Tuesday, April 27, 2010

My Pants Keep Falling Down

I'm down to 199!  I'm officially back under the 200 pounds mark.  When I exercise, I always forget how full of energy I become, and how I sleep less and want to watch less television.  Every part of my life becomes better when I'm eating healthy and exercising.  Sadly, I never remember why I fall off the wagon. But I'm well on my way.

I read part of one book and all of another this past weekend.  I'm counting Monday as the weekend since I took the day off and did nothing but relax.  One book was absolutely amazing and the other was terrible.  One book had beautiful writing, one had serviceable writing.  One kept me flipping the pages to see what happened next while the other kept my flipping the pages to see how much longer I had.

Funny enough, the amazing book was the one with the serviceable writing.  Now, when I say serviceable, I don't mean bad.  I simply mean that there was nothing that really stood out about the writing--AND THAT'S A GOOD THING.  Sometimes we writers get so in love with the lines we write that we forget that every line must serve the story.  There were definitely some pretty phrasings but nothing that made me stop and think about it.  What this book did have was verve.  The characters and setting yanked me in, while the pace kept me moving along.

The book with the beautiful writing was the one I couldn't finish.  Here's why, and here's a pitfall that I myself have fallen into:  first person does not give someone a license to say everything on the narrator's mind.  Personally, I love first person.  I love the present tense.  There's an immediacy and an intimacy that 3rd person sometimes lacks.  While that can often be a good thing in sweeping epics (Harry Potter anyone?) in smaller stories, I think FP is king.  But done badly, it can be immensely tedious.  In the book I was reading, the narrator was talking about how he came to be in the class with a particular person.  His explanation lasted through about twenty-five pages, and sadly, offered nothing to the story.  Every event had a backstory that took too many pages to tell.  Not only did all that yapping not show me anything about the character (except that he enjoyed talking) but it dragged the story to a halt.  I was only about a quarter of the way in and I felt like I was blindly stumbling through a garden maze and just wanted out.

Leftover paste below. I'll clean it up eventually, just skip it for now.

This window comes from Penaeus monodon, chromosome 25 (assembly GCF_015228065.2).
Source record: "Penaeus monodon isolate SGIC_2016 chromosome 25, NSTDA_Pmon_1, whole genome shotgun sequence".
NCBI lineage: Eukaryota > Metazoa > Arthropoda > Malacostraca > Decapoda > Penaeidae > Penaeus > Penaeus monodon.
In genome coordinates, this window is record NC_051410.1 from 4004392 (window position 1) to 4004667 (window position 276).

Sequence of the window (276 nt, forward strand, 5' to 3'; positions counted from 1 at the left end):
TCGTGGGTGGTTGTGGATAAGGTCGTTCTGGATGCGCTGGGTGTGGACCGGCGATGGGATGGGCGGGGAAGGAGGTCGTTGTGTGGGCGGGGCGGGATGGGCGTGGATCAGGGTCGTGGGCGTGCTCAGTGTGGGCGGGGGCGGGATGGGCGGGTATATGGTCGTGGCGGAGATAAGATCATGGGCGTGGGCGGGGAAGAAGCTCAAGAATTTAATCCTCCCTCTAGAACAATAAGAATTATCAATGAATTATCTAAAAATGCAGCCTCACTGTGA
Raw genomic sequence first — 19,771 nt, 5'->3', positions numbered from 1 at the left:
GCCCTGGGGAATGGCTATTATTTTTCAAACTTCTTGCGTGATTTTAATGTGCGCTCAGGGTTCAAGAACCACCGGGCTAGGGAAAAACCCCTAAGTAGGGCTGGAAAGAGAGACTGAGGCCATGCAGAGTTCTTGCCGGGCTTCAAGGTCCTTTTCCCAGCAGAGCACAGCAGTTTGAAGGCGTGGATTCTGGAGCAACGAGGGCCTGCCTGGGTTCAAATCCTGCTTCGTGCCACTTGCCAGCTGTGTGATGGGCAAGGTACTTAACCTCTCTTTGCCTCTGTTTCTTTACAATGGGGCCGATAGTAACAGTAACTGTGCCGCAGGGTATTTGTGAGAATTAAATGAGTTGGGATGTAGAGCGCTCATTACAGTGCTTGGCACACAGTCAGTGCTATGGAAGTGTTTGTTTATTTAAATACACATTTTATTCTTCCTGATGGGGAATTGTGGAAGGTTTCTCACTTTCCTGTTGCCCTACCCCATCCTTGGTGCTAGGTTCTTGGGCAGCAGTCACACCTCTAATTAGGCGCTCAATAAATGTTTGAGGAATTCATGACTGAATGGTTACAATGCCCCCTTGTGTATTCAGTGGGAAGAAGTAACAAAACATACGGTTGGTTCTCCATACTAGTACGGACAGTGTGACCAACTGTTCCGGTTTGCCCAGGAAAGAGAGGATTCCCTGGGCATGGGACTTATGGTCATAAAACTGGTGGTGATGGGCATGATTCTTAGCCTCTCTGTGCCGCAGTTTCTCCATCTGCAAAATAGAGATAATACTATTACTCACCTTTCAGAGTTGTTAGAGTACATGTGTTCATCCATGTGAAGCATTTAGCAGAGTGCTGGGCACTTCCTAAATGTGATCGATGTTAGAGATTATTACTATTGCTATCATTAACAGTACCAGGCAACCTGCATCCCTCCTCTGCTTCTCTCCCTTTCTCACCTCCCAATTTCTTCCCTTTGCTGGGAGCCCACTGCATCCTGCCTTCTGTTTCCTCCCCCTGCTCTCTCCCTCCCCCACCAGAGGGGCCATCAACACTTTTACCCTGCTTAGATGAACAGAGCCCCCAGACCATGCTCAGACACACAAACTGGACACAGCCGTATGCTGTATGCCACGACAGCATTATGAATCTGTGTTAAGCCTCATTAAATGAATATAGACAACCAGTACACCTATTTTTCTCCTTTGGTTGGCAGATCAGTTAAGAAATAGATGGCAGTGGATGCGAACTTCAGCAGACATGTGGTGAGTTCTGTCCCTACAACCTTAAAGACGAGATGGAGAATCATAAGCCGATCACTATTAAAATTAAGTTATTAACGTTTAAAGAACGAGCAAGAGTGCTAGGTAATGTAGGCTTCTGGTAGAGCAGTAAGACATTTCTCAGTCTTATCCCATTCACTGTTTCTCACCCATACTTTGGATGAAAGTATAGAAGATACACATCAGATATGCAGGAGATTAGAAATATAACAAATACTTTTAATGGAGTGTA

So there are two things I took from this:  One, pretty writing doesn't necessarily mean good.  Two, first person narration does not give people a license to kill readers with boredom.

Coming up this week:  BLOG CHAIN!!!!  Also, Saturday I'll be drawing the winner for the kitty puke ARC contest.  And there might be other stuff too.  Probably.  Lost is a rerun this week so I might have extra time.


  1. Congrats on getting below 200. That is awesome.

    I completely understand what you're saying about the writing in both books. Pretty or awe-inspiring writing is not an excuse for stagnation within the story. Nice post.

  2. Keep up the good work. (And don't forget to tighten the drawstring on your shorts when you're running.)


  3. Congrats on the weight loss. It's the hardest thing a person goes through in this life, but worth every lost pound.

  4. It's all a matter of taste though. Some people find "page turning" tiresome. They like picaresque and beautiful sentences.

    I think a novel that is going to bog me down with fancy writing better be filled with surprising and interesting detail, otherwise I'm gonna get bored. A lot of Spanish writers are good at this. Those sentences that go on kaleidoscopically. I'm reading Updike right now and I swear I never met an author more eager to halt the action to tell us about a bathroom or the view from the car...

    I'm curious what books you read. Congrats on the weight loss.

  5. Eric - Thanks!

    Kat - I may just throw out the old running shorts completely :)

    Michelle - Too true. For the first 25 years of my life, I was always painfully UNDER weight. This being overweight thing is new to me and I'm still trying to figure out how to deal with it properly.

    Joseph - Totally true. THE AMAZING ADVENTURES OF KAVALIER & CLAY was one of those slow book, but I loved it. But with that book, Chabon made every word count. It wasn't a page turner but the beautiful, dense writing was purposeful. This other book felt pretty for the sake of being pretty.

    I think Gabriel García Márquez is a good example of what you're rightly describing. I also once read a book called The Stone and the Flute. I may be exaggerating but in the middle of the story, the narrator was a statue for like 300 years (and at least a hundred pages). It was a slow section, but both purposeful and beautiful.

  6. You're absolutely right.

    Nowadays I don't simply read for enjoyment. I'm researching fellow authors, styles, craft, the audience. That means I'm cramming a ridiculous amount of books into my brain. I've gotten to the point where I skim over wordy pointless sections. I want beautiful writing to serve a purpose, too, otherwise it feels superficial.

  7. Wow -- congrats on the weight loss. And I so agree with you on your points about pretty vs. good and first person.


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